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Careers Service

Using networks to help you in your job search

People make new professional contacts (sometimes known as ‘networking’) for many different reasons: for information, advice, uncovering new contacts and business deals, or even just to meet people and find out what’s going on in their industry. Making contacts can also be a good way to find out about jobs and careers.

  1. Many jobs are never advertised, its expensive and the recruitment process can be time consuming. So to avoid this some companies recruit internally, recruit from speculative approaches or from people who are known to them and via social media.
  2. Sometimes it can be hard to know whether a job or career is right for you, talking to people who do that job can help you clarify your ideas and give you some tips on where to find opportunities.
  3. Networking is not about asking for a job, it is about gathering information, discussing ideas and in some cases raising your profile within a professional setting. By doing this you may make useful contacts and find out about opportunities that have not been advertised.

Before you say no it's not for me read this article on our blog: Networking I'd rather eat my own shoes thanks

Opportunities for networking

Networking online

Many companies have a presence on Facebook, LinkedIn and Twitter. These can be great tools for making contacts with recruiters and professionals, and conveying a professional image.

Be careful how you present yourself on social networking sites, as well as with comments you post on forums etc. Many employers "check out" job applicants and could find information about you that you would rather they didn't know. Check your privacy settings carefully!

Student networking and networks

There are plenty of opportunities to meet and network with professionals or other students interested in your chosen field.

  • Student societies There are lots of department related societies listed on the Students Union website many of them will run social and networking events for you to get involved with.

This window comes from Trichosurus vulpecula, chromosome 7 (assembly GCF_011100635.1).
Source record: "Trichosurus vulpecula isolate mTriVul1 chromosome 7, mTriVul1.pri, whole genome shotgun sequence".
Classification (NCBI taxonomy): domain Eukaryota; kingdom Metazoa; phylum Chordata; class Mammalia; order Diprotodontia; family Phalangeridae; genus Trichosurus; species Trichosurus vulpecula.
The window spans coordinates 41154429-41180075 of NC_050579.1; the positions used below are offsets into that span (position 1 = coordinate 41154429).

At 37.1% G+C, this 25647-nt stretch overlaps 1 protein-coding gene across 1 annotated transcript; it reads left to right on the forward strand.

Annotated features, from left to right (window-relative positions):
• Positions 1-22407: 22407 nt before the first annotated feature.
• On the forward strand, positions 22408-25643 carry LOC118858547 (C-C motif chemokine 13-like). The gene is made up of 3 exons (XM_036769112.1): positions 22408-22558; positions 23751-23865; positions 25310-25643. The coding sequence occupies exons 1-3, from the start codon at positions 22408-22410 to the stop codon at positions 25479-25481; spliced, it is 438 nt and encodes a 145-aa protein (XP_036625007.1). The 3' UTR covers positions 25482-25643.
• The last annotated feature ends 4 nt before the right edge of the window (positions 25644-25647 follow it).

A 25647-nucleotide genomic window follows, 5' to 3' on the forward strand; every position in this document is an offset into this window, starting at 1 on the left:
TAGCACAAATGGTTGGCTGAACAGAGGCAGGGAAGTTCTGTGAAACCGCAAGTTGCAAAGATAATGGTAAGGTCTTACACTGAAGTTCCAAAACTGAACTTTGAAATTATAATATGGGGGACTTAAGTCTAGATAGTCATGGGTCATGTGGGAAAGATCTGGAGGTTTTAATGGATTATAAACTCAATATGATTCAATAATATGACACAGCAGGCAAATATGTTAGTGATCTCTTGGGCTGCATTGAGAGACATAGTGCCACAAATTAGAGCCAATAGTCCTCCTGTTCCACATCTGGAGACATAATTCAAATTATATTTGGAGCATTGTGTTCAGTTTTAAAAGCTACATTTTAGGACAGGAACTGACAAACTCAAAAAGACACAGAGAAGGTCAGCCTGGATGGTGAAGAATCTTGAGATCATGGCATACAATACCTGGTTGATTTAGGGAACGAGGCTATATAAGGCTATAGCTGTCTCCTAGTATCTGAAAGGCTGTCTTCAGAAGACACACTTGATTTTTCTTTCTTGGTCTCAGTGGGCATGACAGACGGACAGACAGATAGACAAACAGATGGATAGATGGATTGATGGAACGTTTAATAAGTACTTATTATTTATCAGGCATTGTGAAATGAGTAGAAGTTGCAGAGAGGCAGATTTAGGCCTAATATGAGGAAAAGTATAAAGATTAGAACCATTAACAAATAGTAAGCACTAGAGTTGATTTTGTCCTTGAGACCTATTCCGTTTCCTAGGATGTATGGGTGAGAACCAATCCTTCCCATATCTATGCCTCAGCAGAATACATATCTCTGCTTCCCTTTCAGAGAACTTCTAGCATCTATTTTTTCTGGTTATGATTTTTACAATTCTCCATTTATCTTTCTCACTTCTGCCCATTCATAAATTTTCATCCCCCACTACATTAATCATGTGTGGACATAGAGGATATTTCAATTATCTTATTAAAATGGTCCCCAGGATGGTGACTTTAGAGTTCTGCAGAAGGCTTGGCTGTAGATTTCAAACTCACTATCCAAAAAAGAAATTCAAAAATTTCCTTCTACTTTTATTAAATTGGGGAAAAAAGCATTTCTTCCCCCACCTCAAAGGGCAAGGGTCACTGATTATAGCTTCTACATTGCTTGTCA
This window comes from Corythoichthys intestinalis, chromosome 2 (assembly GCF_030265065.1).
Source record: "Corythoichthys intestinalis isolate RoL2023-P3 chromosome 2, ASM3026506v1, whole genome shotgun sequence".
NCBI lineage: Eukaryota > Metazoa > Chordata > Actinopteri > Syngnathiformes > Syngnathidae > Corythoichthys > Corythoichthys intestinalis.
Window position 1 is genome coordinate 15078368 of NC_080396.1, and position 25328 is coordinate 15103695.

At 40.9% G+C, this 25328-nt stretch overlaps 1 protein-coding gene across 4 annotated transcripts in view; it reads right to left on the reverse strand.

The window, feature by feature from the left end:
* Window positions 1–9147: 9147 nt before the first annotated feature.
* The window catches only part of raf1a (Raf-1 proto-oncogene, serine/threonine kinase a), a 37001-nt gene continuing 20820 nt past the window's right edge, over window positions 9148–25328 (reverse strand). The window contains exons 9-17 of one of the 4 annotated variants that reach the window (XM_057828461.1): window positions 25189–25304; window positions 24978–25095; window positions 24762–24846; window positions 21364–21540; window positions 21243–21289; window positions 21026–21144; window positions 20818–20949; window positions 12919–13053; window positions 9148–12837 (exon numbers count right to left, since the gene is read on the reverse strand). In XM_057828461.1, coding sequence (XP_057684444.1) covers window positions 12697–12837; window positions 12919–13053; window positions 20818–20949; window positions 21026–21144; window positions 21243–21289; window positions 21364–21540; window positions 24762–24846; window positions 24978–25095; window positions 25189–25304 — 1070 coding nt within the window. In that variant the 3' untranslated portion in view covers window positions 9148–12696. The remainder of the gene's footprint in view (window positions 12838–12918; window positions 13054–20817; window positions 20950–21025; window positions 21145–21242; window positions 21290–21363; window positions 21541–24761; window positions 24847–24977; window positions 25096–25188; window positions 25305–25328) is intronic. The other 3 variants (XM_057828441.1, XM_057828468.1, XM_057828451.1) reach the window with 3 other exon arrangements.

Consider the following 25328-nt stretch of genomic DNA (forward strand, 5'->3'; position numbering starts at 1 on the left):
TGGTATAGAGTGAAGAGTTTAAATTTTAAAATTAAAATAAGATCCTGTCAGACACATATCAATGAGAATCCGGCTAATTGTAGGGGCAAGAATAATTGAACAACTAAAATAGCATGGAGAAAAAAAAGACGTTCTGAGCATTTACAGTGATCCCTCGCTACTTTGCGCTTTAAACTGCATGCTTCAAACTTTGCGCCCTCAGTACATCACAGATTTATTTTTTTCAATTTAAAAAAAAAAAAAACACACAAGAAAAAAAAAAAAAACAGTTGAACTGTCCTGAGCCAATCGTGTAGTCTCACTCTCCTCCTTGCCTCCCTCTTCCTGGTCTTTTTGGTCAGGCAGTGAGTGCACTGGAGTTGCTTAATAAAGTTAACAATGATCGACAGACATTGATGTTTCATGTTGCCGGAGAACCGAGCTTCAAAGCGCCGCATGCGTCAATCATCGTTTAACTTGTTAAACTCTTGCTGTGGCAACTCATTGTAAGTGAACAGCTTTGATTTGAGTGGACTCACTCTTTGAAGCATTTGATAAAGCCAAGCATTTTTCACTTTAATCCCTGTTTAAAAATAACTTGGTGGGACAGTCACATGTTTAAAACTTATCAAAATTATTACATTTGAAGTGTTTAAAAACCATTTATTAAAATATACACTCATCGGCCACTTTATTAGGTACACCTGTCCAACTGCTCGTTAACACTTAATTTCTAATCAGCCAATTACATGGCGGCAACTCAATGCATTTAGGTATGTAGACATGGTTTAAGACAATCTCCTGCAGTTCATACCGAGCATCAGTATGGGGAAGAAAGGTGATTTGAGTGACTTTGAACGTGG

• Careers fairs and events We run a variety of employer events for you to attend where you can ask questions and find out more from the people who currently work in the profession.

Alumni networks

Some universities have particularly active networking groups for alumni. It may be alumni of a particular course or from a particular country of origin. Register with the Alumni Office to find out about events.

Professional networks

Most professions with have one or more professional body or membership organisation. You may be able to get student membership at a reduced price. Many professional bodies offer events and training and have social and networking events, often on a regional basis and for students or new professionals.

  • Use our sector pages To find out about national professional bodies and local groups related to your area of interest.

Managing and using your networks

  1. Make a list of people you know - what do they do and can they be of help to you?
  2. Keep contact details or business cards of people you meet at conferences or events.
  3. Do your research. If you are going to make contact with these people again find out more about what they do, their company and sector.
  4. Join professional groups, and be active. Consider joining a committee and helping to organise membership activities or events.
  5. Plan your first contact carefully.
  6. Never directly ask for a job when networking! Ask for information and contacts and see where it leads.